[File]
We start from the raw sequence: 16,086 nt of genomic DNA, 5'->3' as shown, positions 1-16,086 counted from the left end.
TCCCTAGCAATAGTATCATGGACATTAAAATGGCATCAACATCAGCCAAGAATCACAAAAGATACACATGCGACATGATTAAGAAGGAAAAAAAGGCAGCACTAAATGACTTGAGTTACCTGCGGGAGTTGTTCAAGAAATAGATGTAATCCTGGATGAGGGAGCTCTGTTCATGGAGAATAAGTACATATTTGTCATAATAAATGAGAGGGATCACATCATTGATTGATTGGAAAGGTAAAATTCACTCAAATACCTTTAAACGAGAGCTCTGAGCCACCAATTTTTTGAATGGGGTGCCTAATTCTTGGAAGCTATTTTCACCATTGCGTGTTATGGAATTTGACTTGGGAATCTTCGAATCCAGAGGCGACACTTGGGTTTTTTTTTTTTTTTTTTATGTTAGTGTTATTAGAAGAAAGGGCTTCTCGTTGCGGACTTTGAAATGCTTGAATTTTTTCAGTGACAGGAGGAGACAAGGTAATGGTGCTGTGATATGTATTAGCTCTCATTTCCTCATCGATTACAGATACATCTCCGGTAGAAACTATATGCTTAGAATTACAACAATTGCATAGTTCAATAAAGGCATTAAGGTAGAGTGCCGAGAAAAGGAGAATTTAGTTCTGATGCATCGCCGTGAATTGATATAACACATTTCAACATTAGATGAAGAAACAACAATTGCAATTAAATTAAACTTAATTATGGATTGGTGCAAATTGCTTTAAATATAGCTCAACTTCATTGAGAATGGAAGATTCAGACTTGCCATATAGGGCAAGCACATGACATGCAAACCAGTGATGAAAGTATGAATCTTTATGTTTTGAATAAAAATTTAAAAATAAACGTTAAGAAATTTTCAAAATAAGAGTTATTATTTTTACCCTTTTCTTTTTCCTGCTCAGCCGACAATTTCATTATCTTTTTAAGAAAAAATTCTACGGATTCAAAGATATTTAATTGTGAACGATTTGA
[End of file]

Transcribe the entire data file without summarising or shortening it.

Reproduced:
We start from the raw sequence: 16,086 nt of genomic DNA, 5'->3' as shown, positions 1-16,086 counted from the left end.
TCCCTAGCAATAGTATCATGGACATTAAAATGGCATCAACATCAGCCAAGAATCACAAAAGATACACATGCGACATGATTAAGAAGGAAAAAAAGGCAGCACTAAATGACTTGAGTTACCTGCGGGAGTTGTTCAAGAAATAGATGTAATCCTGGATGAGGGAGCTCTGTTCATGGAGAATAAGTACATATTTGTCATAATAAATGAGAGGGATCACATCATTGATTGATTGGAAAGGTAAAATTCACTCAAATACCTTTAAACGAGAGCTCTGAGCCACCAATTTTTTGAATGGGGTGCCTAATTCTTGGAAGCTATTTTCACCATTGCGTGTTATGGAATTTGACTTGGGAATCTTCGAATCCAGAGGCGACACTTGGGTTTTTTTTTTTTTTTTTTATGTTAGTGTTATTAGAAGAAAGGGCTTCTCGTTGCGGACTTTGAAATGCTTGAATTTTTTCAGTGACAGGAGGAGACAAGGTAATGGTGCTGTGATATGTATTAGCTCTCATTTCCTCATCGATTACAGATACATCTCCGGTAGAAACTATATGCTTAGAATTACAACAATTGCATAGTTCAATAAAGGCATTAAGGTAGAGTGCCGAGAAAAGGAGAATTTAGTTCTGATGCATCGCCGTGAATTGATATAACACATTTCAACATTAGATGAAGAAACAACAATTGCAATTAAATTAAACTTAATTATGGATTGGTGCAAATTGCTTTAAATATAGCTCAACTTCATTGAGAATGGAAGATTCAGACTTGCCATATAGGGCAAGCACATGACATGCAAACCAGTGATGAAAGTATGAATCTTTATGTTTTGAATAAAAATTTAAAAATAAACGTTAAGAAATTTTCAAAATAAGAGTTATTATTTTTACCCTTTTCTTTTTCCTGCTCAGCCGACAATTTCATTATCTTTTTAAGAAAAAATTCTACGGATTCAAAGATATTTAATTGTGAACGATTTGA